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US travel ban could have 'lasting impact' on industry

GBTA rallies Trump to drop attempts to reinstate policy, finding it resulted in £148m in lost bookings

Pictured: GBTA is calling on President Trump to stop attempts to reinstate his controversial travel bans

About US$185 million (£148m) in business travel bookings were lost in the week President Trump implemented controversial travel ban policies, the Global Business Travel Association (GBTA) has estimated.

The association also found that half of its European members expect their companies to reduce business travel over the next three months, alongside 31 per cent of its US members.

The association has called for President Trump to halt his attempts to uphold the policy, saying it will "clearly cause a rippling effect" through the travel industry and ultimately hurt the US economy.

GBTA executive director and COO Michael McCormick added: "It also unleashes travel disruption like we saw when the order was first implemented. While the White House’s stated goal was acting in the interest of national security, it did not give the civil servants responsible for implementing the ban any chance to do so effectively. There was too much uncertainty and a lack of clarity around the executive order, leading to general confusion. The net effect was that business travel bookings were delayed or cancelled.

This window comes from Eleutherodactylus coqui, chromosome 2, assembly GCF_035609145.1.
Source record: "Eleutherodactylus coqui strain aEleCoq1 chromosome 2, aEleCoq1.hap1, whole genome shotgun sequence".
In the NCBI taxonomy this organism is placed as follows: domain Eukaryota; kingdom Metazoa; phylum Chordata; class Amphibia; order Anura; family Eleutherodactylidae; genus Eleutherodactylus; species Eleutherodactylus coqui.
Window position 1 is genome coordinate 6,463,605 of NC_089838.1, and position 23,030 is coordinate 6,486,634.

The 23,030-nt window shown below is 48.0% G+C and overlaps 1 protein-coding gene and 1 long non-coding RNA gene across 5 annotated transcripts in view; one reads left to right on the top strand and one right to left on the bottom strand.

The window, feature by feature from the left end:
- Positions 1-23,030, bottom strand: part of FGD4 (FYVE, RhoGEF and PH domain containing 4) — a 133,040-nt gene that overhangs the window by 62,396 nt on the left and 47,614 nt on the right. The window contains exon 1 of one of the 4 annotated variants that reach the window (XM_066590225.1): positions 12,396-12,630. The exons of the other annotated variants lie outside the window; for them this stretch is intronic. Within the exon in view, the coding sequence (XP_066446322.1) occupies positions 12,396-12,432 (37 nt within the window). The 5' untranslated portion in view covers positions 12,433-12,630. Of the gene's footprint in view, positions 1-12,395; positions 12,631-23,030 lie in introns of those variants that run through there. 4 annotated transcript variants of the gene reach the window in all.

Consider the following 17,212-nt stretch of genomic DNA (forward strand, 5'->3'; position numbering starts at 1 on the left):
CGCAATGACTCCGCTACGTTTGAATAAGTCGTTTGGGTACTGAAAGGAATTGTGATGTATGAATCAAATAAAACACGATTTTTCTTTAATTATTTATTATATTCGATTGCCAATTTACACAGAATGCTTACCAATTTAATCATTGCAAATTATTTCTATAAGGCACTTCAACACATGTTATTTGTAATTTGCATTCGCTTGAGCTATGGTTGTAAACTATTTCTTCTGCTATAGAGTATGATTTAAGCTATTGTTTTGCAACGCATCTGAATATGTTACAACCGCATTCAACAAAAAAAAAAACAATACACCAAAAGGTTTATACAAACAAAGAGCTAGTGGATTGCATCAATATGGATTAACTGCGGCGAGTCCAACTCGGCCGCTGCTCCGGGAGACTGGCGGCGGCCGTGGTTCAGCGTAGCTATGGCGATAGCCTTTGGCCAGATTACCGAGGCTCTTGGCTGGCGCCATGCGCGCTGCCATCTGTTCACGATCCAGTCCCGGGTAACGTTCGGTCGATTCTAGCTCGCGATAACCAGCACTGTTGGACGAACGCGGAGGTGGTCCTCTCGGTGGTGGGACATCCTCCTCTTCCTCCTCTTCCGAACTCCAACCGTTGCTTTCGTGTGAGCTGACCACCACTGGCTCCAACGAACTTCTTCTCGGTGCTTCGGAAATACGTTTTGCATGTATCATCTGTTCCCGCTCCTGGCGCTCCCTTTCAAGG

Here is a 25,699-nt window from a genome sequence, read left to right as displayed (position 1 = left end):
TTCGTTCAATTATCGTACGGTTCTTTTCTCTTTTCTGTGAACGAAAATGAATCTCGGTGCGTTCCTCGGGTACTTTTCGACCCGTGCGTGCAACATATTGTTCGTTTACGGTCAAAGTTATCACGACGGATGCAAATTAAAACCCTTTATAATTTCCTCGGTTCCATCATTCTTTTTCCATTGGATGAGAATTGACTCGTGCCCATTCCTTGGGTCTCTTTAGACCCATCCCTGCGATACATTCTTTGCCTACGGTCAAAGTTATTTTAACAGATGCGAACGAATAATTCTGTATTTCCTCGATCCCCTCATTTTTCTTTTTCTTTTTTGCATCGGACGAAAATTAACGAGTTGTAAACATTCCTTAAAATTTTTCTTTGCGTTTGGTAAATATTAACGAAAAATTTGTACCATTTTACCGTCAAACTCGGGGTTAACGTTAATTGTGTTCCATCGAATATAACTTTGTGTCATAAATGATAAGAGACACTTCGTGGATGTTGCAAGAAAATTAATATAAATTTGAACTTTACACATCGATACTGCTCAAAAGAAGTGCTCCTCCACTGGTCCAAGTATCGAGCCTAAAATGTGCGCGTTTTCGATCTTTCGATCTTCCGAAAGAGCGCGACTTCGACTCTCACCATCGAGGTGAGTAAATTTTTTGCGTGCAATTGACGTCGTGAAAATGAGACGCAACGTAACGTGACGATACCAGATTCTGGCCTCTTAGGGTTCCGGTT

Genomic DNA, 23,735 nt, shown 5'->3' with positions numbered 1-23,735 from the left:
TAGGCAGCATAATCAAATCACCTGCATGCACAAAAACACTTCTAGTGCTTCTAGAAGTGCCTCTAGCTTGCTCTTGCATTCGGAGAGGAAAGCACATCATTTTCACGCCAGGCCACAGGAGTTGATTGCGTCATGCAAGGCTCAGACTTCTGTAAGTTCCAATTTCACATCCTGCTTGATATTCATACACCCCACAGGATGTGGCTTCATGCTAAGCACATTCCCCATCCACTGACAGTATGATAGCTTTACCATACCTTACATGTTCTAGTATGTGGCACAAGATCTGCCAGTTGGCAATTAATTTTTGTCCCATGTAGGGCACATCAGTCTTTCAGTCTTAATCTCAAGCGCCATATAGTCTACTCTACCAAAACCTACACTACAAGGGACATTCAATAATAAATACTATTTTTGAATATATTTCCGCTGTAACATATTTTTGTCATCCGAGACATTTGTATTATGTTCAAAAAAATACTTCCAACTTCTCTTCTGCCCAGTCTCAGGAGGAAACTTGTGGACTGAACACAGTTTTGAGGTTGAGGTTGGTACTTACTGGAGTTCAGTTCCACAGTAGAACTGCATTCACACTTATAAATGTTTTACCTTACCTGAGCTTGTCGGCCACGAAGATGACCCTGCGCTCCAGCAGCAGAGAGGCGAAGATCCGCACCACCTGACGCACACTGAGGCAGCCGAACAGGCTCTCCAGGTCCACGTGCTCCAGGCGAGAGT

"The cloud of uncertainty could leave a lasting economic impact. Large corporations and small businesses alike will suffer. The biggest driver of our economic recovery of the past seven years from the most recent downturn was international outbound travel. U.S. businesses found top line growth and business opportunity from new markets all over the world."

GBTA found that in the week before the travel ban, business travel transactions were increasing by 1.2 per cent, yet fell -2.2 per cent immediately after, resulting in a net impact of -3.4 per cent in one week. The lost £148m in bookings was due to uncertainty surrounding travel, which had a 'ripple effect' on traveller confidence, it added.

In 2016, 13 per cent of US business travel was international while 87 per cent was domestic.

McCormick said the country would be better off focusing on bolstering its security programmes.

"There is no question that security is of the utmost importance. However, instead of closing our borders, the United States should continue to pursue and focus on expanding security programs like the Visa Waiver Program, which facilitates information-sharing among governments to ensure properly vetted travellers, making us all more safe and secure," he said.

"We urge the Trump administration to pause this travel ban action, reassess its path forward with key stakeholders and preserve both our national security and our economy for the future."

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